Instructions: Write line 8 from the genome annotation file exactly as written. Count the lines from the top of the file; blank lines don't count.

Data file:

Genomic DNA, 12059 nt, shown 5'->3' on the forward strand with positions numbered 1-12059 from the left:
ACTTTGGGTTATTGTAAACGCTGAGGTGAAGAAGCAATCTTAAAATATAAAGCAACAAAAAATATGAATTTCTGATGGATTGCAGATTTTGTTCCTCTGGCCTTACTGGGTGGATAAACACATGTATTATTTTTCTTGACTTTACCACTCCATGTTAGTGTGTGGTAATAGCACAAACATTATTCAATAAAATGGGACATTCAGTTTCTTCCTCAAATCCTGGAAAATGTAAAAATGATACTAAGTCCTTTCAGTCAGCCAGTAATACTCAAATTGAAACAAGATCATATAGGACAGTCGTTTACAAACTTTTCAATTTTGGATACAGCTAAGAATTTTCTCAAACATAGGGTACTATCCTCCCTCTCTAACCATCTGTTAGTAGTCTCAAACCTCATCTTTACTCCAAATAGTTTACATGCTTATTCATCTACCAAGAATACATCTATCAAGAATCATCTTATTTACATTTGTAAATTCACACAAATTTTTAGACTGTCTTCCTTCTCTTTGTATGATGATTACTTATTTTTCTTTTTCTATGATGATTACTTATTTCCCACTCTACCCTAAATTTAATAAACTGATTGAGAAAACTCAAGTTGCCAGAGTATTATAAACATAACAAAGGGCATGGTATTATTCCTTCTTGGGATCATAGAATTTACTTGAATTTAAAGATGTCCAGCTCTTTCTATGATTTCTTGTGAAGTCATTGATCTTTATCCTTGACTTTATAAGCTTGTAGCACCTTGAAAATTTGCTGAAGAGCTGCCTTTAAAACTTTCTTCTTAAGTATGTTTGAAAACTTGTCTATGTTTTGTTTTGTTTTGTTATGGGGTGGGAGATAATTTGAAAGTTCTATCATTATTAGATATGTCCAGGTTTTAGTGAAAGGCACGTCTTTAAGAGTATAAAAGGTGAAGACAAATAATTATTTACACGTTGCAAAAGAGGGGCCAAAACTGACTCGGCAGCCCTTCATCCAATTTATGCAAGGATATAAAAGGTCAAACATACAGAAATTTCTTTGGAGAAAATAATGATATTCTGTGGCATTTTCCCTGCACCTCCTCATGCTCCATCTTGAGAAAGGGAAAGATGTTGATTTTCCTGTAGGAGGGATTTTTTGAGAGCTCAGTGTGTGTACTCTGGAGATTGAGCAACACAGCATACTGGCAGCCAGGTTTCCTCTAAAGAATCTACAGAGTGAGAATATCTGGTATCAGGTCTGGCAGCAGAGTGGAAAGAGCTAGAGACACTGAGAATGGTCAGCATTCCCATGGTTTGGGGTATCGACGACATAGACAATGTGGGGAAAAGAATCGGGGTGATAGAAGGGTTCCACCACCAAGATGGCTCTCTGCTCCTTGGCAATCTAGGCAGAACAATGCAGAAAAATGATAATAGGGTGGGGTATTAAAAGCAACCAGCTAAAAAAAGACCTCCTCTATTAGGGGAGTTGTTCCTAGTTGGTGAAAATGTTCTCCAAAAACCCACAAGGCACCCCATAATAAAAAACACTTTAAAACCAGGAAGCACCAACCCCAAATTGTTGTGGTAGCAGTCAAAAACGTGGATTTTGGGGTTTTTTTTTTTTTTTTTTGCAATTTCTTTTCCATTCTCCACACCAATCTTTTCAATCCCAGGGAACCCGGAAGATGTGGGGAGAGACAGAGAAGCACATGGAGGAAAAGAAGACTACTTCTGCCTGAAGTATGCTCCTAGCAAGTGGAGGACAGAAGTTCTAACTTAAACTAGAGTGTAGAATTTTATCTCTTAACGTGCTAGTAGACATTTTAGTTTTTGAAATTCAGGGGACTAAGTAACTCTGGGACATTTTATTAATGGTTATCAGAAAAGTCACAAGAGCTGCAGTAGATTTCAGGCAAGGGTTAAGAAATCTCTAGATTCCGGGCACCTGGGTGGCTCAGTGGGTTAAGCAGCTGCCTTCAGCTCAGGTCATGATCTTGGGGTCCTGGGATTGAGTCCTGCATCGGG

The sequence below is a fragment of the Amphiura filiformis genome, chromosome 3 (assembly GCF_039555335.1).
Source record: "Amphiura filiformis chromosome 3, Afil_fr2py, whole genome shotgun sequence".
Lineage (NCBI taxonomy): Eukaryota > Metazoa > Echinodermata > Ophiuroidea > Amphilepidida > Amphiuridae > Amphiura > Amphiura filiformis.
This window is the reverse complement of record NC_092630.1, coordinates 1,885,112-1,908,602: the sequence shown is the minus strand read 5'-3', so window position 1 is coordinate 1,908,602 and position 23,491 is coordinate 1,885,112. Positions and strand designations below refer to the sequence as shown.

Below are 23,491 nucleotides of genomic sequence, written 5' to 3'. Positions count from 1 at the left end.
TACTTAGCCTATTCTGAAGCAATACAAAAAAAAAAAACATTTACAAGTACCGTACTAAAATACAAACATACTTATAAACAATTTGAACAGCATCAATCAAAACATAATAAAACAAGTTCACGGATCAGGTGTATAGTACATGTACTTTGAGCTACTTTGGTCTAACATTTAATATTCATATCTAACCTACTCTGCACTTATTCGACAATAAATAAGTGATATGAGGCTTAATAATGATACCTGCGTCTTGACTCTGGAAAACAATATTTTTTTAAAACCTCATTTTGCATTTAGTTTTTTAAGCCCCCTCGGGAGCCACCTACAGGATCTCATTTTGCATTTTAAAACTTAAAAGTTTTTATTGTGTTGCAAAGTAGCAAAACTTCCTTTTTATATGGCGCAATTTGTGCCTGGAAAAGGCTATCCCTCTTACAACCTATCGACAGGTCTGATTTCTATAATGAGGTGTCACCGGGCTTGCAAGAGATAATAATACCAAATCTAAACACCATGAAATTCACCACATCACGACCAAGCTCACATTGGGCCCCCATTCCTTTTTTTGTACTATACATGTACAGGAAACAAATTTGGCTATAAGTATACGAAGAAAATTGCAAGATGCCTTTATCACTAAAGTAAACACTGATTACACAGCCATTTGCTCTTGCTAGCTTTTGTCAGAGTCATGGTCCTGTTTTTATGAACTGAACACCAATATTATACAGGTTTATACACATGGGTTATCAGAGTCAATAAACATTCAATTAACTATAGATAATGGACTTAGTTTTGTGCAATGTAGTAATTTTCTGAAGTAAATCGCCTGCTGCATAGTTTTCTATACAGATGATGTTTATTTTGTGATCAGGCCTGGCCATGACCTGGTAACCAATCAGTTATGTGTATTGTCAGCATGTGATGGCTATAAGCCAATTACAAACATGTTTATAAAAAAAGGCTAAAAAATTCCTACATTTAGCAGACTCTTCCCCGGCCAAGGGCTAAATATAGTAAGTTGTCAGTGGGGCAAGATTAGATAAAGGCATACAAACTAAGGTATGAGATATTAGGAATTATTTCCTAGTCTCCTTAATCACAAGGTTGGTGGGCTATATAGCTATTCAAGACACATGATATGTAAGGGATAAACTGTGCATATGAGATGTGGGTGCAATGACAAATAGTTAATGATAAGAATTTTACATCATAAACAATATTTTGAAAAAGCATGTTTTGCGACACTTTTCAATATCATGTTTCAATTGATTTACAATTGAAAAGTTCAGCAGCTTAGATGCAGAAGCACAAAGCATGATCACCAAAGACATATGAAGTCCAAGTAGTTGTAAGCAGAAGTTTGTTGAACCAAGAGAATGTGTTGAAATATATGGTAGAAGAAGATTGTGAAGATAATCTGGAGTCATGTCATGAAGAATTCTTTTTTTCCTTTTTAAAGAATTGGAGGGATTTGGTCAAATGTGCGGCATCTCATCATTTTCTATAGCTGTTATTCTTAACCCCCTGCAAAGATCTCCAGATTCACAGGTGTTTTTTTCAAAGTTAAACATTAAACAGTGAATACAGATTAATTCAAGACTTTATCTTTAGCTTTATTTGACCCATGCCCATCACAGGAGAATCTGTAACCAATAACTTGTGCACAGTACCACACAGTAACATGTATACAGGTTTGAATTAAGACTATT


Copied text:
TACTTAGCCTATTCTGAAGCAATACAAAAAAAAAAAACATTTACAAGTACCGTACTAAAATACAAACATACTTATAAACAATTTGAACAGCATCAATCAAAACATAATAAAACAAGTTCACGGATCAGGTGTATAGTACATGTACTTTGAGCTACTTTGGTCTAACATTTAATATTCATATCTAACCTACTCTGCACTTATTCGACAATAAATAAGTGATATGAGGCTTAATAATGATACCTGCGTCTTGACTCTGGAAAACAATATTTTTTTAAAACCTCATTTTGCATTTAGTTTTTTAAGCCCCCTCGGGAGCCACCTACAGGATCTCATTTTGCATTTTAAAACTTAAAAGTTTTTATTGTGTTGCAAAGTAGCAAAACTTCCTTTTTATATGGCGCAATTTGTGCCTGGAAAAGGCTATCCCTCTTACAACCTATCGACAGGTCTGATTTCTATAATGAGGTGTCACCGGGCTTGCAAGAGATAATAATACCAAATCTAAACACCATGAAATTCACCACATCACGACCAAGCTCACATTGGGCCCCCATTCCTTTTTTTGTACTATACATGTACAGGAAACAAATTTGGCTATAAGTATACGAAGAAAATTGCAAGATGCCTTTATCACTAAAGTAAACACTGATTACACAGCCATTTGCTCTTGCTAGCTTTTGTCAGAGTCATGGTCCTGTTTTTATGAACTGAACACCAATATTATACAGGTTTATACACATGGGTTATCAGAGTCAATAAACATTCAATTAACTATAGATAATGGACTTAGTTTTGTGCAATGTAGTAATTTTCTGAAGTAAATCGCCTGCTGCATAGTTTTCTATACAGATGATGTTTATTTTGTGATCAGGCCTGGCCATGACCTGGTAACCAATCAGTTATGTGTATTGTCAGCATGTGATGGCTATAAGCCAATTACAAACATGTTTATAAAAAAAGGCTAAAAAATTCCTACATTTAGCAGACTCTTCCCCGGCCAAGGGCTAAATATAGTAAGTTGTCAGTGGGGCAAGATTAGATAAAGGCATACAAACTAAGGTATGAGATATTAGGAATTATTTCCTAGTCTCCTTAATCACAAGGTTGGTGGGCTATATAGCTATTCAAGACACATGATATGTAAGGGATAAACTGTGCATATGAGATGTGGGTGCAATGACAAATAGTTAATGATAAGAATTTTACATCATAAACAATATTTTGAAAAAGCATGTTTTGCGACACTTTTCAATATCATGTTTCAATTGATTTACAATTGAAAAGTTCAGCAGCTTAGATGCAGAAGCACAAAGCATGATCACCAAAGACATATGAAGTCCAAGTAGTTGTAAGCAGAAGTTTGTTGAACCAAGAGAATGTGTTGAAATATATGGTAGAAGAAGATTGTGAAGATAATCTGGAGTCATGTCATGAAGAATTCTTTTTTTCCTTTTTAAAGAATTGGAGGGATTTGGTCAAATGTGCGGCATCTCATCATTTTCTATAGCTGTTATTCTTAACCCCCTGCAAAGATCTCCAGATTCACAGGTGTTTTTTTCAAAGTTAAACATTAAACAGTGAATACAGATTAATTCAAGACTTTATCTTTAGCTTTATTTGACCCATGCCCATCACAGGAGAATCTGTAACCAATAACTTGTGCACAGTACCACACAGTAACATGTATACAGGTTTGAATTAAGACTATT